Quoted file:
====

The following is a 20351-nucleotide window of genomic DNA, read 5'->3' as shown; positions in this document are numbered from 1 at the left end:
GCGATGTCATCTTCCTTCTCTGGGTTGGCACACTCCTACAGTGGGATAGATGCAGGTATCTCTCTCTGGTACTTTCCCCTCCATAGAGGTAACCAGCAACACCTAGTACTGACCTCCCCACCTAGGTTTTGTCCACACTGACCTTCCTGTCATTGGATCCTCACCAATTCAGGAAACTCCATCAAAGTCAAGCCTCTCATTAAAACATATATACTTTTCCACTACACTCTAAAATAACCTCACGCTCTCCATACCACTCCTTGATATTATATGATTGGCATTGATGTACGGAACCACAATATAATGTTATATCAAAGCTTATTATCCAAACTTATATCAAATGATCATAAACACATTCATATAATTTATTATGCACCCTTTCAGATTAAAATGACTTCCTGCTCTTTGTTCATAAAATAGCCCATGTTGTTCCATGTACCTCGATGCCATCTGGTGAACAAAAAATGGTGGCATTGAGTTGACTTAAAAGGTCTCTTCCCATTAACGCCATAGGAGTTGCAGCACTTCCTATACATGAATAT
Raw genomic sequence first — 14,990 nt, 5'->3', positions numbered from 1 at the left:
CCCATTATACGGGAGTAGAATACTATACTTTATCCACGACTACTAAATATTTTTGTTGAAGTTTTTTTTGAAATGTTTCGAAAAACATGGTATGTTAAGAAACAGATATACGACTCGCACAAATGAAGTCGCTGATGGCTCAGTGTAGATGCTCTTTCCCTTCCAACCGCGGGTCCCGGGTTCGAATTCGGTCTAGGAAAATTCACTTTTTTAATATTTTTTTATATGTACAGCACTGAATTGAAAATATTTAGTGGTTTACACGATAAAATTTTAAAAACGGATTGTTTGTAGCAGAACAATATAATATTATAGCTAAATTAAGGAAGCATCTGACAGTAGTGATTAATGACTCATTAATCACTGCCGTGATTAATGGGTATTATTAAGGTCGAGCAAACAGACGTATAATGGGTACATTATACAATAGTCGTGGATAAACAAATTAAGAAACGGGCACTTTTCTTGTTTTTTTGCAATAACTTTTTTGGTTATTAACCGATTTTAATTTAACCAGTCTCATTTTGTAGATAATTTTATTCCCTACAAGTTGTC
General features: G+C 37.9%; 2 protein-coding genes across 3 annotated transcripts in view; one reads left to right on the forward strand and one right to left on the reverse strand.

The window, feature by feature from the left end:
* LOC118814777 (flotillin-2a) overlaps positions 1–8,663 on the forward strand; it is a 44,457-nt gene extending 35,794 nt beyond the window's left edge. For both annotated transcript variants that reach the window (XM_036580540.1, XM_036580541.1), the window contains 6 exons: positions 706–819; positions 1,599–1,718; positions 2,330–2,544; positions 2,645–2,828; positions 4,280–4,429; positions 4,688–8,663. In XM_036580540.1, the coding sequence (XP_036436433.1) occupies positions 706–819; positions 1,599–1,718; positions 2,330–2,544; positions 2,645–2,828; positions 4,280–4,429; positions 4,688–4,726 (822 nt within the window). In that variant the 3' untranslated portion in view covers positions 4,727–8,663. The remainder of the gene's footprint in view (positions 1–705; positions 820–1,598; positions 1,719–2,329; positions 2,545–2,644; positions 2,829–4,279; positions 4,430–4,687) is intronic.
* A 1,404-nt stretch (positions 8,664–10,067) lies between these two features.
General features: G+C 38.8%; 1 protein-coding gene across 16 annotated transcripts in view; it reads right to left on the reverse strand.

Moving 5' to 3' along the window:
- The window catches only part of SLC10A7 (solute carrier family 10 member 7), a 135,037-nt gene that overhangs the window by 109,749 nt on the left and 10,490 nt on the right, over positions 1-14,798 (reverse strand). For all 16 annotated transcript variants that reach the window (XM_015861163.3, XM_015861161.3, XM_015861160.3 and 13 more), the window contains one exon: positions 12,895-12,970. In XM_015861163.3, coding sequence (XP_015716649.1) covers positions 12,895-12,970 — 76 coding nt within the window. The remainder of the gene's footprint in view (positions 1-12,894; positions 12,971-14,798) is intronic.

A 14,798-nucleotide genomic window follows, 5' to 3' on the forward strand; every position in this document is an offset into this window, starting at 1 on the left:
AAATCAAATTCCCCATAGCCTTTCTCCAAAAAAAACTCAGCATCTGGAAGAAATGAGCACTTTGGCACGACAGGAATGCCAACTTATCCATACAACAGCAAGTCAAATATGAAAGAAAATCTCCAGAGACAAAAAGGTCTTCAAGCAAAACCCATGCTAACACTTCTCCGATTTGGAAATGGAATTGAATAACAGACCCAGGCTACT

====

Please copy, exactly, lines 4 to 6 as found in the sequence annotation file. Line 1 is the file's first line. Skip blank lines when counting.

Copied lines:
CCCATTATACGGGAGTAGAATACTATACTTTATCCACGACTACTAAATATTTTTGTTGAAGTTTTTTTTGAAATGTTTCGAAAAACATGGTATGTTAAGAAACAGATATACGACTCGCACAAATGAAGTCGCTGATGGCTCAGTGTAGATGCTCTTTCCCTTCCAACCGCGGGTCCCGGGTTCGAATTCGGTCTAGGAAAATTCACTTTTTTAATATTTTTTTATATGTACAGCACTGAATTGAAAATATTTAGTGGTTTACACGATAAAATTTTAAAAACGGATTGTTTGTAGCAGAACAATATAATATTATAGCTAAATTAAGGAAGCATCTGACAGTAGTGATTAATGACTCATTAATCACTGCCGTGATTAATGGGTATTATTAAGGTCGAGCAAACAGACGTATAATGGGTACATTATACAATAGTCGTGGATAAACAAATTAAGAAACGGGCACTTTTCTTGTTTTTTTGCAATAACTTTTTTGGTTATTAACCGATTTTAATTTAACCAGTCTCATTTTGTAGATAATTTTATTCCCTACAAGTTGTC
General features: G+C 37.9%; 2 protein-coding genes across 3 annotated transcripts in view; one reads left to right on the forward strand and one right to left on the reverse strand.

The window, feature by feature from the left end: